Towson plane crash still a mystery after two years

December 14, 1990|By Doug Birch

After two years, the probe into a small-plane crash that killed the pilot and set fire to two homes in West Towson has so far yielded only more questions, the chief investigator said this week.

"It's a unique accident, believe me," said Dennis L. Jones, a Washington-based investigator with the National Transportation Safety Board.

On Nov. 11, 1988, a twin-engine plane piloted by Sheldon D. Fineman of Blue Bell, Pa., fell into a steep dive, pulled up for a short time, then dived again, crashing and bursting into flames in the back yard of a home on Chestnut Avenue.

The fire spread to two homes, causing about $100,000 in damage but no other injuries.

A 131-page report, issued in September by the NTSB, reported that the 58-year-old businessman, who was flying his own plane back to Philadelphia from Baltimore-Washington International Airport, first reported having trouble six minutes after he took off at 4:20 p.m.

"I'm having a little problem, and I can't figure it out yet," he said. He was given permission to make an emergency landing at Martin State Airport. Four minutes later, Mr. Fineman again radioed BWI: "I'm at 3,000 feet and I'm having problems that I can't figure out."

Witnesses said the plane changed directions several times before it crashed. Some said they saw it descend once, recover, then descend again before the impact. Several witnesses also said the plane did not appear to be having engine problems. One witness thought the pilot was performing "aerobatics."

Mr. Fineman never told air-traffic controllers what problems he was having, the report said.

No evidence of mechanical problems, if any existed, survived the crash and fire, Mr. Jones said Wednesday. An autopsy and blood tests revealed no medical problems or drug or alcohol use, the report noted.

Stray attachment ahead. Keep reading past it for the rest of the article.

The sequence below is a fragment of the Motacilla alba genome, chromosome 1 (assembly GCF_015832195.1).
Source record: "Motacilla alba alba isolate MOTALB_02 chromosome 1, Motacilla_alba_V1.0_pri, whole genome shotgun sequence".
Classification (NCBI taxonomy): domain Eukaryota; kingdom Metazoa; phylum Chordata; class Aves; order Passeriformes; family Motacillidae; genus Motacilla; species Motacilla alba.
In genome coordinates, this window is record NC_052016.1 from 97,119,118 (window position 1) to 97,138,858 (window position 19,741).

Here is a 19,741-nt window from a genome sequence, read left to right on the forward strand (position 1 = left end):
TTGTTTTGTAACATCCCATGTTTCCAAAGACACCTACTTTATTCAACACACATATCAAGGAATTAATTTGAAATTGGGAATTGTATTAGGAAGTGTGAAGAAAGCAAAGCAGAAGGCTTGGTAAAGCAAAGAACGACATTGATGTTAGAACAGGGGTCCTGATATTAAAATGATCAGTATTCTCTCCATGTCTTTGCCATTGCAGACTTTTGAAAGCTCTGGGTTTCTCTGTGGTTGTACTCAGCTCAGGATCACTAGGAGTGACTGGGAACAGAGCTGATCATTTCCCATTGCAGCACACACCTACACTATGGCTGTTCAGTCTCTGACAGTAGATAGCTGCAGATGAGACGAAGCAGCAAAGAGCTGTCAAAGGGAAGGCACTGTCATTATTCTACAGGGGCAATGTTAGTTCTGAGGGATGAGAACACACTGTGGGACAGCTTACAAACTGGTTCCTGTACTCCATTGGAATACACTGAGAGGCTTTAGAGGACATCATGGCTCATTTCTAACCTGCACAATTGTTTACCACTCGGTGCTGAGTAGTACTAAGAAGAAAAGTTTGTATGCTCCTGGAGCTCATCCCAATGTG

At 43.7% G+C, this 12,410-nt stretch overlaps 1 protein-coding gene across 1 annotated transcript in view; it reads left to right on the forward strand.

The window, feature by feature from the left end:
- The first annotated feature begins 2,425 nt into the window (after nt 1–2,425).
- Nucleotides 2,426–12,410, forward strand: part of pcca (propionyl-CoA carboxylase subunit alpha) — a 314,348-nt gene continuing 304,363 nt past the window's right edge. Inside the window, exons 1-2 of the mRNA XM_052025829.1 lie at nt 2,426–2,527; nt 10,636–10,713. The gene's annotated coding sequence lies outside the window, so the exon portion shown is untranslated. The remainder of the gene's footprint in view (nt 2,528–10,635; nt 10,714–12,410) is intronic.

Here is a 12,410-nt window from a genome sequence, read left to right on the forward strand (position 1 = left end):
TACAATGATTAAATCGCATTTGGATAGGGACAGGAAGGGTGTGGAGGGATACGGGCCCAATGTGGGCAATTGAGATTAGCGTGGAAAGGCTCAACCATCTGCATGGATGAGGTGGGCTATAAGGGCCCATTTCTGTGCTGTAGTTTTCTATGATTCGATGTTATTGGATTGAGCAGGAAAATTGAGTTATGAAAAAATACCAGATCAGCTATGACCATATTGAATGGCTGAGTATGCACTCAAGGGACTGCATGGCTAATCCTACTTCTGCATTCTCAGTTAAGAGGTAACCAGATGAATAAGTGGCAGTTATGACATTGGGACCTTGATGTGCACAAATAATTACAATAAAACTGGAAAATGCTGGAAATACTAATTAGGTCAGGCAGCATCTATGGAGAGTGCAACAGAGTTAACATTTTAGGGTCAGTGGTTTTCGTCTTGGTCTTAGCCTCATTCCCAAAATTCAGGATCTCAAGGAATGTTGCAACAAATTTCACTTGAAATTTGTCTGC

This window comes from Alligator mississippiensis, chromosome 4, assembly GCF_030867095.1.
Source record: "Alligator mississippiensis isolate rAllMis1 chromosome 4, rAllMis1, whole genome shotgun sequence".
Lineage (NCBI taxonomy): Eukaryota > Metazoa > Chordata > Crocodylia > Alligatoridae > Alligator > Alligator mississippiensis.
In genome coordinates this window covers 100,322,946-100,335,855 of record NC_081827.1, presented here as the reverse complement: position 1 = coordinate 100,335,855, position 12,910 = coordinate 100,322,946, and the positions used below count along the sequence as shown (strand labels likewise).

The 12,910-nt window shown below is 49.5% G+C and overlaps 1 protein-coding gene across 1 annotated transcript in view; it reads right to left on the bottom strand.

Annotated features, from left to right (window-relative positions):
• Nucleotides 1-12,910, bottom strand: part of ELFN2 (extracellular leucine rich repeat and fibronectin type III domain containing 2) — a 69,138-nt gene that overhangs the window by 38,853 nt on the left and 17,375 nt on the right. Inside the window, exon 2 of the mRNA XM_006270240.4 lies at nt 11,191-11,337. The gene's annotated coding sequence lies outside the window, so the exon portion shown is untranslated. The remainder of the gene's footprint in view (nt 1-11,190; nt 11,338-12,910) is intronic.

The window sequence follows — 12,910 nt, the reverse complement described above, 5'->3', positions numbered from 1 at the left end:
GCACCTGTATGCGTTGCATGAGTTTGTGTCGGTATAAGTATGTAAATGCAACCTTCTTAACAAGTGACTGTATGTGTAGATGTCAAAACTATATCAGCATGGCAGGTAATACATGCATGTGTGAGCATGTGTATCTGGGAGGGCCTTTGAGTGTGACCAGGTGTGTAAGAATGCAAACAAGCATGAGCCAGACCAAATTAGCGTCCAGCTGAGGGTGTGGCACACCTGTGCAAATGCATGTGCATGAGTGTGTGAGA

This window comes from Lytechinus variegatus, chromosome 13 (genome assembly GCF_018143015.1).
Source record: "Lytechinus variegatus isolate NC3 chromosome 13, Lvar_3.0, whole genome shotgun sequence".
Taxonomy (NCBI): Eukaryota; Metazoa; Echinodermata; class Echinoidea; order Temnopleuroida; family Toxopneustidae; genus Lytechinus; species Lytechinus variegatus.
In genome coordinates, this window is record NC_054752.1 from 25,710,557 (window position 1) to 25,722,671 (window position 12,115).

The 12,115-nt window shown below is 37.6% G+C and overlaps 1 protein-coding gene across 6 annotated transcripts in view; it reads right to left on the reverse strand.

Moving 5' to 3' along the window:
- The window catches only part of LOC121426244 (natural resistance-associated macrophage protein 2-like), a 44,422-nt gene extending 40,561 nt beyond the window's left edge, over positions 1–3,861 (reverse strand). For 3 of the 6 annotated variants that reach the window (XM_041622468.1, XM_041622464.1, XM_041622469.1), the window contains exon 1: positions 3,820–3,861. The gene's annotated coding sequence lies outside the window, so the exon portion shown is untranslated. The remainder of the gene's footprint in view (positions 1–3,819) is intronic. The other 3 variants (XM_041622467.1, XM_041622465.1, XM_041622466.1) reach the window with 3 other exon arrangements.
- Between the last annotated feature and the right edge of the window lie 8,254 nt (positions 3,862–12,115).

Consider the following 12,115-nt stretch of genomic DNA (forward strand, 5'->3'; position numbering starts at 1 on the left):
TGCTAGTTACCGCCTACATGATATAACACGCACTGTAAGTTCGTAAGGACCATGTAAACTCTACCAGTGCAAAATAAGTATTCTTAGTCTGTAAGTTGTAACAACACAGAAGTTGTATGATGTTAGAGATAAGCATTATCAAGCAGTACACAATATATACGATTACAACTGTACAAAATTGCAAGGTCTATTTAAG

The evidence, Mr. Jones said, "doesn't indicate an extreme emergency."

Just before the crash, the pilot radioed what sounded to investigators like, "I'm going out the emerg. . ." before the transmission cut off.

Mr. Fineman apparently removed the plane's emergency window, found about 200 yards east of the accident site, after the aircraft pulled out of its first dive but before it plummeted a second time.

Mr. Jones said there was no obvious reason for the pilot to try to escape from the aircraft midair since he was not carrying a parachute. None of the investigators, he said, "could make any sense out of that."

The report will be weighed by the safety board when it meets, probably in late January, to try to assign a probable cause. Mr. Jones said that a limited number of accidents investigated by the agency are blamed on "undetermined" causes.

Baltimore Sun Articles
Please note the green-lined linked article text has been applied commercially without any involvement from our newsroom editors, reporters or any other editorial staff.